India On The Move Case Study

Topics: Hindu, Tax, Hinduism Pages: 6 (1349 words) Published: November 10, 2014

“India on the Move”
Case Study

Bryan Menendez
Dr. Kundu
MAN 6606
September 13, 2014
Before the red coats arrived in the 19th century, India was a disintegrated spread of primitive sovereignties. Once the British began their cultural imperialistic acts, the populace felt robbed of their rights and authority to their own lives. Their birthrights and beliefs shined through a crusade of domestic rebellion guided by Mahatma Gandhi – “The father of independent India”. The Indians promoted the ideals of “swadeshi,” or self-sufficiency, and boycotted British’s commodities and services. Through persistence and resistance, Gandhi and the Indian people triumphed. After 25 years of constraint, Britain granted India full independence in 1947.

Unfortunately, Gandhi couldn’t help all of India. Since the 1930s, acrimonious disagreements spurred between the Muslim League and the Hindu Indian National Congress. Two secular, democratic states now subdivided India – India and East and West Pakistan. Violence and bloodshed spawned between the Hindus and Muslims “…claiming more than 600,000 lives” as refugees moved to and from India. Rage germinated through their minds and Gandhi was left unheard. He believed in a unified secular country, but was ill fated. In January 1948, Mahatma Gandhi, was assassinated by a Hindu extremist.

Personal and religious vendettas were midst between Hindus and Muslims. Wars commenced over regions such as Kashmir, and Bangladesh (See Exhibit 1) in 1948, 1965, and 1971. In 1992, alleged Muslim invaders destroyed the Ayodhya temple. Riots broke out after the devastation of the Hindu temple, with an estimated death count of 2,000 people. In 2002, Muslim militants firebombed a train, which killed 58 Hindu activists returning from the Ajodhya site. Vengeance possessed extremist Hindus to murder an estimated 2,000 Muslims and left tens of thousands of people homeless in the state of Gujarat. After these unfortunate events, The Supreme Court prohibited all religious activities upon the Ajodhya site. Hindu-Muslim conflicts added to India’s strife in terms of Politics, Social/Cultural features, and even in Economic aspects.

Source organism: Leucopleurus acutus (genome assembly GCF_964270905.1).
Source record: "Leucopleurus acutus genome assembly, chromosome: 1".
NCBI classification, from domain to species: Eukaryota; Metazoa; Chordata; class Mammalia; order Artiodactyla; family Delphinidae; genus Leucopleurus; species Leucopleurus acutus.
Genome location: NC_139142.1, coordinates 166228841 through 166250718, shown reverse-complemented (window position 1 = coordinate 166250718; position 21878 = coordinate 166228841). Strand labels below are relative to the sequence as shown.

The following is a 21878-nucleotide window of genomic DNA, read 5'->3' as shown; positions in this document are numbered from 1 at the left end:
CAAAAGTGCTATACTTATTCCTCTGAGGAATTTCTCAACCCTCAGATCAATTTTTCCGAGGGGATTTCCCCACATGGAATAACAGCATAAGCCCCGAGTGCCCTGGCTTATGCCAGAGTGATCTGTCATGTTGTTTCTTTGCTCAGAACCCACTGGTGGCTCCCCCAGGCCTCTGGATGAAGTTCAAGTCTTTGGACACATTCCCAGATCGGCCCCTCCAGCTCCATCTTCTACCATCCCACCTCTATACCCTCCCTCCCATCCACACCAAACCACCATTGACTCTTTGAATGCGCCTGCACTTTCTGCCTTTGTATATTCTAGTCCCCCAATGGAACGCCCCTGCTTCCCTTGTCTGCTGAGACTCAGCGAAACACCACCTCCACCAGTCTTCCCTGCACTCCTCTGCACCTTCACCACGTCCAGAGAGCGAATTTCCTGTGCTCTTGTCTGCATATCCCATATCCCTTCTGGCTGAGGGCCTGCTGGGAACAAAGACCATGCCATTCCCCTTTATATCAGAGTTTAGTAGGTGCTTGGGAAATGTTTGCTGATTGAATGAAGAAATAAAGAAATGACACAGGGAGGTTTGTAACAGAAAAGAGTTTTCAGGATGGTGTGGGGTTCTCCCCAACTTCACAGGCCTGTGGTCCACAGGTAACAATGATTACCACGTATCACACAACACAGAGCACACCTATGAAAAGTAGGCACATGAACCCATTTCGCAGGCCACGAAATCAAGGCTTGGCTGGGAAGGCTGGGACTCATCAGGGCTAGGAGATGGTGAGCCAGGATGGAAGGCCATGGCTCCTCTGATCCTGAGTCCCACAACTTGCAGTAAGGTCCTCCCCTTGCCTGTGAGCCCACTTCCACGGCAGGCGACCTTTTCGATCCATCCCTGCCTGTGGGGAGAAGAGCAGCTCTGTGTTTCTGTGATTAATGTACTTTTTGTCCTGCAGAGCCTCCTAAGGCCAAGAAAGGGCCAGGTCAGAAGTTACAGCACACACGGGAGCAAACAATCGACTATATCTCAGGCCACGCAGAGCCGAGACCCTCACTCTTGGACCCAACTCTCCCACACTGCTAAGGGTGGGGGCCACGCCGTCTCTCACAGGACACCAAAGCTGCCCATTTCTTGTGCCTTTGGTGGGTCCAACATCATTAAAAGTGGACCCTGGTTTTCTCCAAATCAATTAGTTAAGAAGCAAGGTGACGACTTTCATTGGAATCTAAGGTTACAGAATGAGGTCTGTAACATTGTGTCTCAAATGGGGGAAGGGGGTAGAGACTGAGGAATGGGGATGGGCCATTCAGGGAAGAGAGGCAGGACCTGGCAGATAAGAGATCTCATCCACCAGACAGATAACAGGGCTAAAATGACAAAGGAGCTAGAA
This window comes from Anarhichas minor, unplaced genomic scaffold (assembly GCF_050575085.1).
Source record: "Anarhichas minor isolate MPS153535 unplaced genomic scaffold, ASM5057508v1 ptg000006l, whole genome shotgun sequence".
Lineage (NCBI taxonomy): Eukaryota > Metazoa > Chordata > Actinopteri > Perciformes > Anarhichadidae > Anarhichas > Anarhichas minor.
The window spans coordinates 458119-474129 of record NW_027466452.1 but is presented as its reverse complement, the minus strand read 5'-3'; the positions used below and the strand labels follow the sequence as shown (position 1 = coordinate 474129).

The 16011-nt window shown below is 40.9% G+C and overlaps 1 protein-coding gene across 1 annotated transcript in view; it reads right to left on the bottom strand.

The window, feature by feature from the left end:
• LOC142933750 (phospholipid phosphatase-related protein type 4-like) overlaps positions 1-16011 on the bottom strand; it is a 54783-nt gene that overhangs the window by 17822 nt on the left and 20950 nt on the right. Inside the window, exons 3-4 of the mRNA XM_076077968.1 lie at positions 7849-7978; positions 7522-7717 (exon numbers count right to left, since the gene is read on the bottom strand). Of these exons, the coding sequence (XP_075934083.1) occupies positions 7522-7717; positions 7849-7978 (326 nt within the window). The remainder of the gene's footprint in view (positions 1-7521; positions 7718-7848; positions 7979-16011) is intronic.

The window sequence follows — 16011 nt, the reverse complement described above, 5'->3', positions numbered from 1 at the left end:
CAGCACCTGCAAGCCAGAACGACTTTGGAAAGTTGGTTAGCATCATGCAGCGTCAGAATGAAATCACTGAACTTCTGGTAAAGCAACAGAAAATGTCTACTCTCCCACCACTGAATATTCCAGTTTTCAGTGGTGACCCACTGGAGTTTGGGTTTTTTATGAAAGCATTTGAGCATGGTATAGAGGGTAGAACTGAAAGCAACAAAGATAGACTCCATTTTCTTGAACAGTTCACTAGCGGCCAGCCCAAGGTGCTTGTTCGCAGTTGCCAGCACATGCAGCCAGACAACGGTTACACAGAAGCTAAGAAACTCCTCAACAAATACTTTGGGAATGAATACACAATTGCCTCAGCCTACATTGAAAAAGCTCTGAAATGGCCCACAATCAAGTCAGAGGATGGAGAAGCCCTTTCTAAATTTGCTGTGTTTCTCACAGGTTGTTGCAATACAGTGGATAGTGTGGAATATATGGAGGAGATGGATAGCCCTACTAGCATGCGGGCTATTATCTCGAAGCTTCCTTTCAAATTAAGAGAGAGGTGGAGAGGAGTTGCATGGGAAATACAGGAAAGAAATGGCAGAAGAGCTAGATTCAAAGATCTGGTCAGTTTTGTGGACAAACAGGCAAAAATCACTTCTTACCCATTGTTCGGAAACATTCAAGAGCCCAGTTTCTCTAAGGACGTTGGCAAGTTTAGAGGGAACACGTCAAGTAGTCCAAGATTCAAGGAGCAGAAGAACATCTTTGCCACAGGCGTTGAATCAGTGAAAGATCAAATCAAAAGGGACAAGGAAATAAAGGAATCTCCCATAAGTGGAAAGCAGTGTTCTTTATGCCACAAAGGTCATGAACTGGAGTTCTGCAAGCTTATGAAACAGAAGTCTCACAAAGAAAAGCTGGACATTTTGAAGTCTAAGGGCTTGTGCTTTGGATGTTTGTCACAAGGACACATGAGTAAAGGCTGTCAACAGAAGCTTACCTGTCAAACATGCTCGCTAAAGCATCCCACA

With a population of 1.05 billion in 2002, India faces demographic fragmentation. Each state differed in Literacy, Population, and Income (See Exhibit 5). There was a vast split of wealth within India’s population. About “44% of India’s population, were poor.” Within this exceedingly large diverse populace, there were over 650 dialects, numerous religions, and different official languages. An interesting fact about the Hindu religion is that – “Hindus are born into a specific “caste” of structured hierarchy. Each caste is broken in sub castes with varying restrictions placed on both social and professional activities.” This structure of hierarchy created a social stratification through ascribed group memberships and influenced discrimination within the population. In addition to religious/social/cultural conflicts, sluggish Economic development occurred in India from Independence (1947) to 1991. When India declared itself a republic (1949), the states had the exclusive right to tax agricultural income and property to control property ownership. In turn, the central government did not receive a key source of tax revenue - agriculture made up much of India’s GDP (See Exhibit 3).

When a foreign exchange crisis occurred in 1957, the government implemented an import substitution strategy, replacing imports with domestic production. Imports would be made uncompetitive, and India’s domestic industry flourishes. It also protected the nation’s sovereignty. In succession, the “Permit Raj,” was created – a system of control in the form of licensing and highly protective trade and investment restrictions. It cultivated inefficiency and exploitation. As the government was setting restrictions, the privatized sector and their economic freedom was being afflicted. On the second...
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